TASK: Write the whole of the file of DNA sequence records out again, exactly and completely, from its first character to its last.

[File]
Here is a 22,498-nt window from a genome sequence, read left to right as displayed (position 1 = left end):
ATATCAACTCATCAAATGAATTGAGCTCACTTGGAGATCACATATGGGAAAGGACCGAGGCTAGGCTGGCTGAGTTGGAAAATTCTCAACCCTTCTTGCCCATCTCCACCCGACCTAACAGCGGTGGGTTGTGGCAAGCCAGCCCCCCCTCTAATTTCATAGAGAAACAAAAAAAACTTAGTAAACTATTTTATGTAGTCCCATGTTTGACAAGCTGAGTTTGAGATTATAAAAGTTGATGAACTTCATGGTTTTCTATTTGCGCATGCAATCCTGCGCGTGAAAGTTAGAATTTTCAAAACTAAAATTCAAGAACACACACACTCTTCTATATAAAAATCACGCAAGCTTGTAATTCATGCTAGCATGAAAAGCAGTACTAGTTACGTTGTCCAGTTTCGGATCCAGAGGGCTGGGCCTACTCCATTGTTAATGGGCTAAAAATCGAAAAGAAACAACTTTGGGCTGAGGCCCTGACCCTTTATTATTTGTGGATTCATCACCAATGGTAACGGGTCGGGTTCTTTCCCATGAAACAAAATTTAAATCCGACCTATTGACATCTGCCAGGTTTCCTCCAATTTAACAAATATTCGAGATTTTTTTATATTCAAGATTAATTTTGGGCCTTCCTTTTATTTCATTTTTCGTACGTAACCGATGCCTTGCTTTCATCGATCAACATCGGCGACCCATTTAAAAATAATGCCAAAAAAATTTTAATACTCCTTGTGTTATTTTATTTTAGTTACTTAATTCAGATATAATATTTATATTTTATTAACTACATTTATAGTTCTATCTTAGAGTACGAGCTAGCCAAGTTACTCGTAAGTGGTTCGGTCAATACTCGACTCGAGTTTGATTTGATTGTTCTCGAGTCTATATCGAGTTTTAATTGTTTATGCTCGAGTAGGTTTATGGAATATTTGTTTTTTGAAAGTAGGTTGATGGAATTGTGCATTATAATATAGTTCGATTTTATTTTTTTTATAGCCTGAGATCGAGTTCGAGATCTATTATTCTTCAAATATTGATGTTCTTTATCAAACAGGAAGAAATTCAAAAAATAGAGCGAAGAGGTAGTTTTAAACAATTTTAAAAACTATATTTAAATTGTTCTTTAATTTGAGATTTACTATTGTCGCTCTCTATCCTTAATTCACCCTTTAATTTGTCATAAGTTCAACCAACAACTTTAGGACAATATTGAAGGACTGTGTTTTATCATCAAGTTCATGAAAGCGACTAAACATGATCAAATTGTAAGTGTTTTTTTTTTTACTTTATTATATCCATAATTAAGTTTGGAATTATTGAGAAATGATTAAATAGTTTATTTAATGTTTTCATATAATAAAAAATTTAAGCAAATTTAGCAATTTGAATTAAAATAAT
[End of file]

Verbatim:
Here is a 22,498-nt window from a genome sequence, read left to right as displayed (position 1 = left end):
ATATCAACTCATCAAATGAATTGAGCTCACTTGGAGATCACATATGGGAAAGGACCGAGGCTAGGCTGGCTGAGTTGGAAAATTCTCAACCCTTCTTGCCCATCTCCACCCGACCTAACAGCGGTGGGTTGTGGCAAGCCAGCCCCCCCTCTAATTTCATAGAGAAACAAAAAAAACTTAGTAAACTATTTTATGTAGTCCCATGTTTGACAAGCTGAGTTTGAGATTATAAAAGTTGATGAACTTCATGGTTTTCTATTTGCGCATGCAATCCTGCGCGTGAAAGTTAGAATTTTCAAAACTAAAATTCAAGAACACACACACTCTTCTATATAAAAATCACGCAAGCTTGTAATTCATGCTAGCATGAAAAGCAGTACTAGTTACGTTGTCCAGTTTCGGATCCAGAGGGCTGGGCCTACTCCATTGTTAATGGGCTAAAAATCGAAAAGAAACAACTTTGGGCTGAGGCCCTGACCCTTTATTATTTGTGGATTCATCACCAATGGTAACGGGTCGGGTTCTTTCCCATGAAACAAAATTTAAATCCGACCTATTGACATCTGCCAGGTTTCCTCCAATTTAACAAATATTCGAGATTTTTTTATATTCAAGATTAATTTTGGGCCTTCCTTTTATTTCATTTTTCGTACGTAACCGATGCCTTGCTTTCATCGATCAACATCGGCGACCCATTTAAAAATAATGCCAAAAAAATTTTAATACTCCTTGTGTTATTTTATTTTAGTTACTTAATTCAGATATAATATTTATATTTTATTAACTACATTTATAGTTCTATCTTAGAGTACGAGCTAGCCAAGTTACTCGTAAGTGGTTCGGTCAATACTCGACTCGAGTTTGATTTGATTGTTCTCGAGTCTATATCGAGTTTTAATTGTTTATGCTCGAGTAGGTTTATGGAATATTTGTTTTTTGAAAGTAGGTTGATGGAATTGTGCATTATAATATAGTTCGATTTTATTTTTTTTATAGCCTGAGATCGAGTTCGAGATCTATTATTCTTCAAATATTGATGTTCTTTATCAAACAGGAAGAAATTCAAAAAATAGAGCGAAGAGGTAGTTTTAAACAATTTTAAAAACTATATTTAAATTGTTCTTTAATTTGAGATTTACTATTGTCGCTCTCTATCCTTAATTCACCCTTTAATTTGTCATAAGTTCAACCAACAACTTTAGGACAATATTGAAGGACTGTGTTTTATCATCAAGTTCATGAAAGCGACTAAACATGATCAAATTGTAAGTGTTTTTTTTTTTACTTTATTATATCCATAATTAAGTTTGGAATTATTGAGAAATGATTAAATAGTTTATTTAATGTTTTCATATAATAAAAAATTTAAGCAAATTTAGCAATTTGAATTAAAATAAT